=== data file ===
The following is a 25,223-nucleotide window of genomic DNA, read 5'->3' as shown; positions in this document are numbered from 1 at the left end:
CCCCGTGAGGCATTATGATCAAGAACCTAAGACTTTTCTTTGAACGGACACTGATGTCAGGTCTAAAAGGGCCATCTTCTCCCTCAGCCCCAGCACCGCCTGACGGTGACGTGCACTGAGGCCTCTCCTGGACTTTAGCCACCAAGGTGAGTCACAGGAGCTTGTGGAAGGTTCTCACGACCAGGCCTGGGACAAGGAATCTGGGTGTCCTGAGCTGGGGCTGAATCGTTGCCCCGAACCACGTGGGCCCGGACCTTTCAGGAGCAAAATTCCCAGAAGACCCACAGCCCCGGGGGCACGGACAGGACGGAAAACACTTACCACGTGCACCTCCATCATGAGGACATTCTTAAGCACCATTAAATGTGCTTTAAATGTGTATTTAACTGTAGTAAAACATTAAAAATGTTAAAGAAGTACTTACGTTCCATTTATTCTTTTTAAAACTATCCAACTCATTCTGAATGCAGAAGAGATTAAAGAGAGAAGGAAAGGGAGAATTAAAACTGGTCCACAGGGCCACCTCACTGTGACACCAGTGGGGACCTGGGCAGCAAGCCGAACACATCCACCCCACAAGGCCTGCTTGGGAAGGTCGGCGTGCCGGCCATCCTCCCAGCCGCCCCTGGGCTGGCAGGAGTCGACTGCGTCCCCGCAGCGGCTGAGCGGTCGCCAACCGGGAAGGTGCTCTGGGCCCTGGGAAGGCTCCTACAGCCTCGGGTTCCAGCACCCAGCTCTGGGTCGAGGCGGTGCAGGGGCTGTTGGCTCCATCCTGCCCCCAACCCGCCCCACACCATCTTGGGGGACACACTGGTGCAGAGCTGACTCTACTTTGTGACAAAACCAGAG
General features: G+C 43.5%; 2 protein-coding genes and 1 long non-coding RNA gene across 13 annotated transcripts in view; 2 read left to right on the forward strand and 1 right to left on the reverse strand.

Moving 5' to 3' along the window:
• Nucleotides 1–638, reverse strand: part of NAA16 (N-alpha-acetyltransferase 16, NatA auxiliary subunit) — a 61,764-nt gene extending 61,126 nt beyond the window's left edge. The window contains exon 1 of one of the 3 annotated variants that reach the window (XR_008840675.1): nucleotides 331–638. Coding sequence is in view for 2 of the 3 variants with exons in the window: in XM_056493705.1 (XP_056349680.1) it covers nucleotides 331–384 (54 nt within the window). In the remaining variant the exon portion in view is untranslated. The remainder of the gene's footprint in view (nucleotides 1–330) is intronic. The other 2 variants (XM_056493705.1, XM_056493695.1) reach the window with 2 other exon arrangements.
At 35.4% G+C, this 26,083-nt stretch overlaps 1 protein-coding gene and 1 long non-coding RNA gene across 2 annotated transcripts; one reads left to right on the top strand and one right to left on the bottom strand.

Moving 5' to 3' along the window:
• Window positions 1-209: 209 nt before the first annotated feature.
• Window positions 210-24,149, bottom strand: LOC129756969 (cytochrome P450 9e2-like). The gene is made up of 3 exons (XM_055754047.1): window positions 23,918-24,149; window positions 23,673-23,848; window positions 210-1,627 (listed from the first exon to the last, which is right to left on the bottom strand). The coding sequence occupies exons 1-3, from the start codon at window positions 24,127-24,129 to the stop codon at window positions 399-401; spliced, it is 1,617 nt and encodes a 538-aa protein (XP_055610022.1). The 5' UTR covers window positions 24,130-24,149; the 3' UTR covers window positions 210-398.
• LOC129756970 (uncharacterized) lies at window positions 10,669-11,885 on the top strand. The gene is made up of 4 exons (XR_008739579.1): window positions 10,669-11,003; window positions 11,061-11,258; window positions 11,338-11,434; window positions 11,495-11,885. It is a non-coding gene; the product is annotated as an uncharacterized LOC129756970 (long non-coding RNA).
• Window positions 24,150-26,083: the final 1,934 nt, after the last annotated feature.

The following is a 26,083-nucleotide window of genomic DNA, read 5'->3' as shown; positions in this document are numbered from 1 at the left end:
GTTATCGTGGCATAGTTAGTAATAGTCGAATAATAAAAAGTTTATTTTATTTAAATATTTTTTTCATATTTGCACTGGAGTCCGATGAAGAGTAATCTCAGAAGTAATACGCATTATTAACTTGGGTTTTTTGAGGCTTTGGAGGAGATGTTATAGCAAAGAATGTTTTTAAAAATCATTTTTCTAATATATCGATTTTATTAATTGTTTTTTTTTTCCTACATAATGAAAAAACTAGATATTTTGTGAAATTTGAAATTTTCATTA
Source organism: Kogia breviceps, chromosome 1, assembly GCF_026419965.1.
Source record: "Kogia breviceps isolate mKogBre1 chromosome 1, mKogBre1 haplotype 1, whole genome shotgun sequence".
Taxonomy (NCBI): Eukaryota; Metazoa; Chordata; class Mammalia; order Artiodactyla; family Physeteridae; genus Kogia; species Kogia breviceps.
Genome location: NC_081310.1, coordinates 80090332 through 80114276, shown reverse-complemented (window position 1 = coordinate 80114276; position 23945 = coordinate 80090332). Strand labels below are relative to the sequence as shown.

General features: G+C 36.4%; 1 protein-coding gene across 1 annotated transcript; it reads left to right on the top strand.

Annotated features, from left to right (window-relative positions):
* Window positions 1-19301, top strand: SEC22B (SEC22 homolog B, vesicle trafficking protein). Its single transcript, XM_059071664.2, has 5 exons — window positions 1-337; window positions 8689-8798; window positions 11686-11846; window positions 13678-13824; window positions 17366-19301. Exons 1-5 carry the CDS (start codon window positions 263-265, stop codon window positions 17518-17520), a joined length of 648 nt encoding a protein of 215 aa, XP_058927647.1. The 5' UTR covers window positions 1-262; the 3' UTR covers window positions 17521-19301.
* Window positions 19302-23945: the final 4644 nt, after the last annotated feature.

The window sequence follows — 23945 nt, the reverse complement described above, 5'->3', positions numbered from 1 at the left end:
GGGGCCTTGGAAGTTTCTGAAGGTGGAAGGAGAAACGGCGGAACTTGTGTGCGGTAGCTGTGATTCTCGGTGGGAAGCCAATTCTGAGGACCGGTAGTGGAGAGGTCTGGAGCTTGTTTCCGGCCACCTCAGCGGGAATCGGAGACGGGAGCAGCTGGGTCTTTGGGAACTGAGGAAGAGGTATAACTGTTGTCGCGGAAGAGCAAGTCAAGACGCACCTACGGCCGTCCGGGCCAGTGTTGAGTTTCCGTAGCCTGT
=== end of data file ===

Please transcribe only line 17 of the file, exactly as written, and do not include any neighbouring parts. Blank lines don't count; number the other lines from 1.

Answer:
Genome location: NC_081310.1, coordinates 80090332 through 80114276, shown reverse-complemented (window position 1 = coordinate 80114276; position 23945 = coordinate 80090332). Strand labels below are relative to the sequence as shown.